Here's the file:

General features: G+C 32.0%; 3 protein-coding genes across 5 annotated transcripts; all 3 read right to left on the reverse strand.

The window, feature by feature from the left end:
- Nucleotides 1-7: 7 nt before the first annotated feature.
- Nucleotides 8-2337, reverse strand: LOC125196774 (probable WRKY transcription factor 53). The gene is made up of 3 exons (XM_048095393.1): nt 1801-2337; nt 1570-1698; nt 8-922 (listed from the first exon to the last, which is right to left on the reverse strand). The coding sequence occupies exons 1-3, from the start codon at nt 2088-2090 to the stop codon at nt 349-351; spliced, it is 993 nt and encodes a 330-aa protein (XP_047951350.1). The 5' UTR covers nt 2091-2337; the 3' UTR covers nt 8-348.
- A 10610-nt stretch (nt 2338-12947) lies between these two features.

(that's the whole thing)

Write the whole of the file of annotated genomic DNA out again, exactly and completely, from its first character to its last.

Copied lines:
General features: G+C 32.0%; 3 protein-coding genes across 5 annotated transcripts; all 3 read right to left on the reverse strand.

The window, feature by feature from the left end:
- Nucleotides 1-7: 7 nt before the first annotated feature.
- Nucleotides 8-2337, reverse strand: LOC125196774 (probable WRKY transcription factor 53). The gene is made up of 3 exons (XM_048095393.1): nt 1801-2337; nt 1570-1698; nt 8-922 (listed from the first exon to the last, which is right to left on the reverse strand). The coding sequence occupies exons 1-3, from the start codon at nt 2088-2090 to the stop codon at nt 349-351; spliced, it is 993 nt and encodes a 330-aa protein (XP_047951350.1). The 5' UTR covers nt 2091-2337; the 3' UTR covers nt 8-348.
- A 10610-nt stretch (nt 2338-12947) lies between these two features.